Strain localization and its impact on the ductility of reinforced concrete slabs containing welded wire reinforcement
Gilbert, RI & Smith, ST 2006, 'Strain localization and its impact on the ductility of reinforced concrete slabs containing welded wire reinforcement', Advances in Structural Engineering, vol. 9, no. 1, pp. 117-127.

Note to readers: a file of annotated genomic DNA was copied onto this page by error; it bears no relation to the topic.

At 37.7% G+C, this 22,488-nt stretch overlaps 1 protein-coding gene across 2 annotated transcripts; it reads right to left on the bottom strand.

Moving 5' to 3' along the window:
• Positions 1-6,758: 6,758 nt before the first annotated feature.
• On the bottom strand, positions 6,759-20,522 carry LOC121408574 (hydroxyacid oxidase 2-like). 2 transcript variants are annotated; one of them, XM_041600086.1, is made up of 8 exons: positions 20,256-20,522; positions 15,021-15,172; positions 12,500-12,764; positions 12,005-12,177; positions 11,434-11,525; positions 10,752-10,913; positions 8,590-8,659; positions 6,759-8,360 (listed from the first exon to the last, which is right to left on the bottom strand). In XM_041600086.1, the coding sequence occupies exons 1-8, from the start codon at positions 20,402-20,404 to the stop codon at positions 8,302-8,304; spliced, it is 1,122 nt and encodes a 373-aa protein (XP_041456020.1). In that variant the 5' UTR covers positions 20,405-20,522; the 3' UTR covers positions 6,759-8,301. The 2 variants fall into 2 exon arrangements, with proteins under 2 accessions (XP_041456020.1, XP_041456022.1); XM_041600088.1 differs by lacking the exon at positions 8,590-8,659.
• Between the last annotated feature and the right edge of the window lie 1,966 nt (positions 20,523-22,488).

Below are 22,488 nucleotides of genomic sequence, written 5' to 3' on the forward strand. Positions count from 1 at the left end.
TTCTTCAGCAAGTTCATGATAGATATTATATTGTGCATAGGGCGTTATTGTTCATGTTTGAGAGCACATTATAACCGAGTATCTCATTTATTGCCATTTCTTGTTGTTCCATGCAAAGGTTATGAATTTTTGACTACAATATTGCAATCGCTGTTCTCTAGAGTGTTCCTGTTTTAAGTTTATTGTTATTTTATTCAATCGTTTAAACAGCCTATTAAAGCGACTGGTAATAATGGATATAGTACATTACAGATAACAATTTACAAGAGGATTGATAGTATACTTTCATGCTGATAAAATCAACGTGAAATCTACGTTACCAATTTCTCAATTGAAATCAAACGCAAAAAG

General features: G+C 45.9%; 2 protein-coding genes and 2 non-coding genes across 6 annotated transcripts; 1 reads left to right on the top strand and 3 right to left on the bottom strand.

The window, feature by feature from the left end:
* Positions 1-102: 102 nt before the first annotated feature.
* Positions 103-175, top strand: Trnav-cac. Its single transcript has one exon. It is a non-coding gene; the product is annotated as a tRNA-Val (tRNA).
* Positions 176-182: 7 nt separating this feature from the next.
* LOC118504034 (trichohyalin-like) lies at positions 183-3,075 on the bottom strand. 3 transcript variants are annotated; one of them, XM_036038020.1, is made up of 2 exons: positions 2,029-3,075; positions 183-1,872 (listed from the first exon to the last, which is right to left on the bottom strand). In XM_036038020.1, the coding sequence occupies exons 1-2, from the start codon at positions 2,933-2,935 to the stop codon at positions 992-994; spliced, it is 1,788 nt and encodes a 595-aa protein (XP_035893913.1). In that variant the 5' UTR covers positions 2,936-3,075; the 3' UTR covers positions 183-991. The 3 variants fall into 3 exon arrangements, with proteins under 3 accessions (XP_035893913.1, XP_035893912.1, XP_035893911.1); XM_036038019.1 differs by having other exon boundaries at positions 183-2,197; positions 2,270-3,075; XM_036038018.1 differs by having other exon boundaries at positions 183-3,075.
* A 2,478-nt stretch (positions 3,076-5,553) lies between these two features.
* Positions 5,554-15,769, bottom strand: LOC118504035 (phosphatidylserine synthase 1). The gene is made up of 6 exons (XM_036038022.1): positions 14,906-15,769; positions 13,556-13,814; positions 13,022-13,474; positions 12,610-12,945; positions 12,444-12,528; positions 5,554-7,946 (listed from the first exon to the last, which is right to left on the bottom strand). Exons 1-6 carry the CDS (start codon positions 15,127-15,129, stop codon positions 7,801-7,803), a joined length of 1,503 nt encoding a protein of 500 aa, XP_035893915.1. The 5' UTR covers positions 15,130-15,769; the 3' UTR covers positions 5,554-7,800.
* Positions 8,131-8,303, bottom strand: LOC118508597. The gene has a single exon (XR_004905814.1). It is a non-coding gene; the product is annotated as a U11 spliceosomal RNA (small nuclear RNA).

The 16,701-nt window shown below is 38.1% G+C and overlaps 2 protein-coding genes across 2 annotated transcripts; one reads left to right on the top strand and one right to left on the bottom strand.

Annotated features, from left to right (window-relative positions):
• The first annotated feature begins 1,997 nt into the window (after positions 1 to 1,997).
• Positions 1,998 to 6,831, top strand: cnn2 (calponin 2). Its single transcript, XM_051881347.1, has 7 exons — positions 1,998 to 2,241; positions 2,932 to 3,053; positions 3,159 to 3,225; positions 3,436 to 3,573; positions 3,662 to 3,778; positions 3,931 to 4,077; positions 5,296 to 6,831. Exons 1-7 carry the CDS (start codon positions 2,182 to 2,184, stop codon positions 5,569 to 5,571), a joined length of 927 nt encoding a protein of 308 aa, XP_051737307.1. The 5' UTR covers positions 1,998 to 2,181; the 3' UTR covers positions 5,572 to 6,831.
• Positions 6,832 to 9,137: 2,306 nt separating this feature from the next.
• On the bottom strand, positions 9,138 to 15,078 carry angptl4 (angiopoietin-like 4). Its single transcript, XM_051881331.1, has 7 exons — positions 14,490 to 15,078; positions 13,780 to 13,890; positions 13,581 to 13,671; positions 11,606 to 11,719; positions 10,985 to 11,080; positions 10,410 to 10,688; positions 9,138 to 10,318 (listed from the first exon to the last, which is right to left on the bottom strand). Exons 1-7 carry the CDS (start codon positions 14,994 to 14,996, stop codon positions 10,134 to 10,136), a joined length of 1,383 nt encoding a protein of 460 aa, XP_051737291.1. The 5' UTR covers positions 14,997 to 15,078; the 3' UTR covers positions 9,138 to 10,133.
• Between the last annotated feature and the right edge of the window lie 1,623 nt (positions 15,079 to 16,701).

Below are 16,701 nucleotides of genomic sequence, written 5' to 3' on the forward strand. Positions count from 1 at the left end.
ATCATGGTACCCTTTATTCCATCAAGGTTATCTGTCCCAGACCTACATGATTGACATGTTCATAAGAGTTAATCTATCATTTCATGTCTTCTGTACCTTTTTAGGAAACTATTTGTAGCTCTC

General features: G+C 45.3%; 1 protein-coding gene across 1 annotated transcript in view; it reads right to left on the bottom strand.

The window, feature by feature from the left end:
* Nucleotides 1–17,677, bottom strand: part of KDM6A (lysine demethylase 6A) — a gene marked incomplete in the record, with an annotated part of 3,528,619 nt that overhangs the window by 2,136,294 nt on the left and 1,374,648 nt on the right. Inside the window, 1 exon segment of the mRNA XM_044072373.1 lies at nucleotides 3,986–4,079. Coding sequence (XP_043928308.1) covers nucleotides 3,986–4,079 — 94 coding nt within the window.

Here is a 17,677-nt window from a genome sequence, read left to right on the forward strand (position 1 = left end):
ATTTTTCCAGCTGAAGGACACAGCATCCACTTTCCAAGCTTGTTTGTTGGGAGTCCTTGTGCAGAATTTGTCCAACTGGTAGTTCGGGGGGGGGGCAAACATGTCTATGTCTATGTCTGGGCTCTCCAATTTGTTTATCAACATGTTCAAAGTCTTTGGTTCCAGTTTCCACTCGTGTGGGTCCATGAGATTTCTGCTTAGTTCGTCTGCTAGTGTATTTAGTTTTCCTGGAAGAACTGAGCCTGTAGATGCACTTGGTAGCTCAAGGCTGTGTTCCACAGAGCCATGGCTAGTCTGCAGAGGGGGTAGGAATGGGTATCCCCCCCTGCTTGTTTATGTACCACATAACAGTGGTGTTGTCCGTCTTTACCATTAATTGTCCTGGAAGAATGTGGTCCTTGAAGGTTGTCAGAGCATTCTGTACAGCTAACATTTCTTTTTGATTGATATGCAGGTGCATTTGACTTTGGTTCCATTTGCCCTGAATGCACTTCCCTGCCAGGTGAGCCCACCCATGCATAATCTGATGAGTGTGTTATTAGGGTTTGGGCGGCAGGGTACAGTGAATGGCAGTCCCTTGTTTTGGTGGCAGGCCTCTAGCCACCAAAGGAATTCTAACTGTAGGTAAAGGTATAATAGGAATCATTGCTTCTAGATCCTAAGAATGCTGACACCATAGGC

Welded wire fabric (WWF) is commonly used in reinforced concrete (r.c.) slabs. WWF is classified in Australia as Class L or low ductility reinforcement and, as such, the characteristic strain at peak stress (termed the uniform elongation) is not less than 0.015 and the ratio of tensile strength to yield stress (0.2% proof stress) is not less than 1.03. A r.c. slab containing low ductility steel usually fails in bending by fracture of the tensile reinforcement at the critical section, well before the concrete in the compression zone becomes overstressed, and the conventional understanding of ductile under-reinforced flexural failure is not valid. The failure is brittle and results in complete collapse of the span, often with little or no warning. This paper explores the collapse load behaviour of slabs containing WWF, highlighting the great significance of strain localization in lightly reinforced slabs and its adverse impact on ductility. The results of tests on several simply-supported and continuous one-way slabs reinforced with WWF are used to illustrate the discussion.